Welcome to week 5 on the farm. While not officially departed, spring has certainly made its exit on the farm. We like to hold onto spring stuff as long as possible as the transition to summer food is not as abrupt as the change in temperatures; however, it is hard to go against biology and although we have a few tricks up our sleeves, in the end we have to give in to the natural inclinations of cool weather produce. We are catapulting, albeit a little early, into the transition from late spring to early summer. Arugula is taking a break this week, perhaps for good until fall, but we will know for sure by next week. We will also soon be saying good bye to salad mix, spinach, and spicy mix and welcoming our trusty summer salad making companion, head lettuce. With the carrot field weeded and another round of tomatoes trellised, we are spending a lot of time picking peas, cutting broccoli, and keeping up with the farm stand...you folks are hungry!
Welcome to ugly vegetable week. Ok, not ugly, but its been a bit of a challenge keeping vegetables that do not like the heat looking nice for market. The zucchinis are a bit odd shaped due to an irrigation situation. They still taste great, so don't be afraid. In addition, I need to confess that we had a near crop failure on the spring cauliflower this year. We will have a small amount of less than perfect heads at market this week with another small slug of late, but nicer looking heads of a yellow variety that seem to be doing better. Hoping to try round two of the cauliflower in the fall.
Now for some good news. Pea-a-palooza is happening this week only on the farm, so be sure to pick up some of those delicious sugar snap peas before this fleeting crop passes us by. Spring broccoli will be joining us for a little while before it disappears until fall. My new favorite way to eat it is grilled with balsamic and soy sauce, but it is delicious roasted or steamed as well. For a real British treat try mixing it with cardamom, almonds and cream cheese and roasting it in the oven at high heat...sounds weird I know, but definitely a crowd pleaser.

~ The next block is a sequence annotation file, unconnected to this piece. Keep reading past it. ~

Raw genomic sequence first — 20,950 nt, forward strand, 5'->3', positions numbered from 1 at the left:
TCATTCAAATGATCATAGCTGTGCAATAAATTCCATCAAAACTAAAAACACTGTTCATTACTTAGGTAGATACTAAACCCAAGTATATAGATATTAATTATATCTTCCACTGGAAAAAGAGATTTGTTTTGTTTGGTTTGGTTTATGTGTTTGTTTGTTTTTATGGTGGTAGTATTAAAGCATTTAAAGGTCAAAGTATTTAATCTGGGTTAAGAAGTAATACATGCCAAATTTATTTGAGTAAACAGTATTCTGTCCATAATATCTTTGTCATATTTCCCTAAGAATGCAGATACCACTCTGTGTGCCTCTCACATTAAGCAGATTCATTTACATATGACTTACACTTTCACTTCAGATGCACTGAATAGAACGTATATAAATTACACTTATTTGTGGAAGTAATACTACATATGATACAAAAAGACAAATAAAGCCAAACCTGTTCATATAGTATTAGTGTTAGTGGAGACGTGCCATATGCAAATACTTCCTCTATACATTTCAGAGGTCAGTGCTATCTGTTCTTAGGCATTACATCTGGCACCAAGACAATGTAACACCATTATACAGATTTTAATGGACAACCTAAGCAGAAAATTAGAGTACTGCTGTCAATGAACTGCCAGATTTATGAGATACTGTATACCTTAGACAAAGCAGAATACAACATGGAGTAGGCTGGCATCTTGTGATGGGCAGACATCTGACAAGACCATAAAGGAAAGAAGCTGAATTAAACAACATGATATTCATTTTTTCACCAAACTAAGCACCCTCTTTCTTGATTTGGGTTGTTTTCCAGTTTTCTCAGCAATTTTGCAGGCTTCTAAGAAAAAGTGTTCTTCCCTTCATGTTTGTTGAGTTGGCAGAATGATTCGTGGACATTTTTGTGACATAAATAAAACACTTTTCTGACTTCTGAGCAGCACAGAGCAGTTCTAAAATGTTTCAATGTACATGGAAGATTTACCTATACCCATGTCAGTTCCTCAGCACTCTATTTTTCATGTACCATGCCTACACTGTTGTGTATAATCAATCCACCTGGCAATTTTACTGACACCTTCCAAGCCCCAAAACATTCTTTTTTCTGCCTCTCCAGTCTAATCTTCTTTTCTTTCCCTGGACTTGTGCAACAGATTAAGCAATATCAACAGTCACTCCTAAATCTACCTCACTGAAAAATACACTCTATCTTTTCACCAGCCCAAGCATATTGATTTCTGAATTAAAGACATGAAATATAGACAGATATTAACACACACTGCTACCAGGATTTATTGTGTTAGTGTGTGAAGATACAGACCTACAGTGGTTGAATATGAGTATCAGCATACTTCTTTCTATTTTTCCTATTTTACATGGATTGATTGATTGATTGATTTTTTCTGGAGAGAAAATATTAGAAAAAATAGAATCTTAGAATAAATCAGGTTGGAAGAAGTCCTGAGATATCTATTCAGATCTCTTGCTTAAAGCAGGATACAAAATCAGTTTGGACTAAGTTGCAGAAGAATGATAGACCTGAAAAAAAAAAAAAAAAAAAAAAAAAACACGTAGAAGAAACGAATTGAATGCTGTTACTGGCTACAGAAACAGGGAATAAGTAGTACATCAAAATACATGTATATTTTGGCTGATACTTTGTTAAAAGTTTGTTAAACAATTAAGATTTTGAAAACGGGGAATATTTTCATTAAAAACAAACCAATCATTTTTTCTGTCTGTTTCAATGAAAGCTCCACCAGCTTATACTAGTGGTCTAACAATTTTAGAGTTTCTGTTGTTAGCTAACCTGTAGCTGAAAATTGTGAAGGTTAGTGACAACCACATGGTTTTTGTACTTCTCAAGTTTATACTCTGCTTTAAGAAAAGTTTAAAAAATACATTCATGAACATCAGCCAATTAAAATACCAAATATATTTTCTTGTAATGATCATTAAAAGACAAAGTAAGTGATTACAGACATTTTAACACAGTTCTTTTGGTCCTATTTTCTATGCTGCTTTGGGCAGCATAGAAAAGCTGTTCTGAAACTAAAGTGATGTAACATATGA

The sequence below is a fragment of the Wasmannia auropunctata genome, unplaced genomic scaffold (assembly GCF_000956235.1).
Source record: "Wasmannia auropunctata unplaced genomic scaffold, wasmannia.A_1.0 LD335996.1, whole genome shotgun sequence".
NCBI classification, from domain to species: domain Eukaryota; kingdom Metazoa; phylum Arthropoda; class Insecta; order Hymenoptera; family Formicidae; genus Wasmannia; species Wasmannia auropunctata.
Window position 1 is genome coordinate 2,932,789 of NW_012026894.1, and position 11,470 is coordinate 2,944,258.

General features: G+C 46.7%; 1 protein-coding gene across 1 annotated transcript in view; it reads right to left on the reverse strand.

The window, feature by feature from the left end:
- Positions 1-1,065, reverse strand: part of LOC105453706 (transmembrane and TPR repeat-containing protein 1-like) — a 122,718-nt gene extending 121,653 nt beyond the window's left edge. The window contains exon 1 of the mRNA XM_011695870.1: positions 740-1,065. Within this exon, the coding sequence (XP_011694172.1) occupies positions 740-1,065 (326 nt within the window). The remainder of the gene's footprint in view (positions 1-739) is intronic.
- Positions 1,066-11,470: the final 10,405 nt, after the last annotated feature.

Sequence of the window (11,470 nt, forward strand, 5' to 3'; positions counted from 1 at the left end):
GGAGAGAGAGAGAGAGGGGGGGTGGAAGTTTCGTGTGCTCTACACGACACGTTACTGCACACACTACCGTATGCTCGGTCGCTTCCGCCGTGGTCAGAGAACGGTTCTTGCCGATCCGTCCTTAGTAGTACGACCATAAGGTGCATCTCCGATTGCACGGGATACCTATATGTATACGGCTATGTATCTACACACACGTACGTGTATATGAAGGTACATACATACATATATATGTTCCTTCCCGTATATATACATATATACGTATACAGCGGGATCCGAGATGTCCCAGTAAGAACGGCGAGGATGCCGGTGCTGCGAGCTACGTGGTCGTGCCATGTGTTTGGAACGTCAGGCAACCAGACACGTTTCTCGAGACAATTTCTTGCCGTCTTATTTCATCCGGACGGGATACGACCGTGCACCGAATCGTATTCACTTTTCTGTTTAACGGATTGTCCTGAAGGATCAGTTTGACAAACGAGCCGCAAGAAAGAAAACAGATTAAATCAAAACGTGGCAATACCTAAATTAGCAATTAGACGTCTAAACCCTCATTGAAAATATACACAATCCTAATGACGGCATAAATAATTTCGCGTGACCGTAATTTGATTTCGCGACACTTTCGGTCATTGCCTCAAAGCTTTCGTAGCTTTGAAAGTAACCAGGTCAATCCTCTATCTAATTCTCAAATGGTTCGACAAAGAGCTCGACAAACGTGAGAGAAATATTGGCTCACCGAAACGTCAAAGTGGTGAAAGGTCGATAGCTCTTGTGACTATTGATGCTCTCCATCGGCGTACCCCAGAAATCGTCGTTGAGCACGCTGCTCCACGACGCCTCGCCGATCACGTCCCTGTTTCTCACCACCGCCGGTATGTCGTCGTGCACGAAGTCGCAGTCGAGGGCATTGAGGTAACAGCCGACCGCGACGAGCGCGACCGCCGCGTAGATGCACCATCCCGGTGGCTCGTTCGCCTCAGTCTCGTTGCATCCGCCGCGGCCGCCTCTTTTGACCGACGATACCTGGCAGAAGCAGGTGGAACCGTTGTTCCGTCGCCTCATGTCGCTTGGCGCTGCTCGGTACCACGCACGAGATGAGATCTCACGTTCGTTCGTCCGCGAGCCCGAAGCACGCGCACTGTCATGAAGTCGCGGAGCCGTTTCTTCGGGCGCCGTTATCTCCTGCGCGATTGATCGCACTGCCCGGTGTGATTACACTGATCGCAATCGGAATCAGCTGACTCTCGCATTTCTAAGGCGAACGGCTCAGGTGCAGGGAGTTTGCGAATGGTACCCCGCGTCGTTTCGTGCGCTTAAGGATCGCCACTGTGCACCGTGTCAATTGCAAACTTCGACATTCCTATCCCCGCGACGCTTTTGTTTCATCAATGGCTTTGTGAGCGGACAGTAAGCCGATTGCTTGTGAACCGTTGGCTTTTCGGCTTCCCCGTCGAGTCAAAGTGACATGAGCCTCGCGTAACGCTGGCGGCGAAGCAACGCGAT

Beets are finally almost here...we may have some this week at the market and will definitely have them at the stand next week. If you are a beet fan, I probably don't need to say much. For those of us who struggle with this earthy, nutrient packed vegetable, I have found it better to add them to things rather than trying to eat them on their own. Roasted beets with kale and goat cheese is a good start. They are delicious with candied nuts on salad, stirred into risotto, or even grilled. We grow several types of beets on the farm and I have no doubt we can convert even the most stodgy of pallets. With their deep earthy and sweet flavors, golden beets are the bass of the beet varieties. The red beet finds its self in the middle of the choir, dark in color, but lighter in flavor. The Chioggia beet with this bulls eye root is the lightest both is color and in flavor. It is a beet for non-beet people.
Finally, a community FYI, the United Methodist Church is hosting four Community Nights on the lawn this summer. The first one is June 21st and yours truly will be talking about the benefit of local agriculture and CSAs....although I'm sure many of you already know the benefits of being in a CSA!
Looking forward to seeing many of you soon,
This Week's Harvest
Baby Bok Choy
A small amount of ugly Cauliflower
Sugar Snap Peas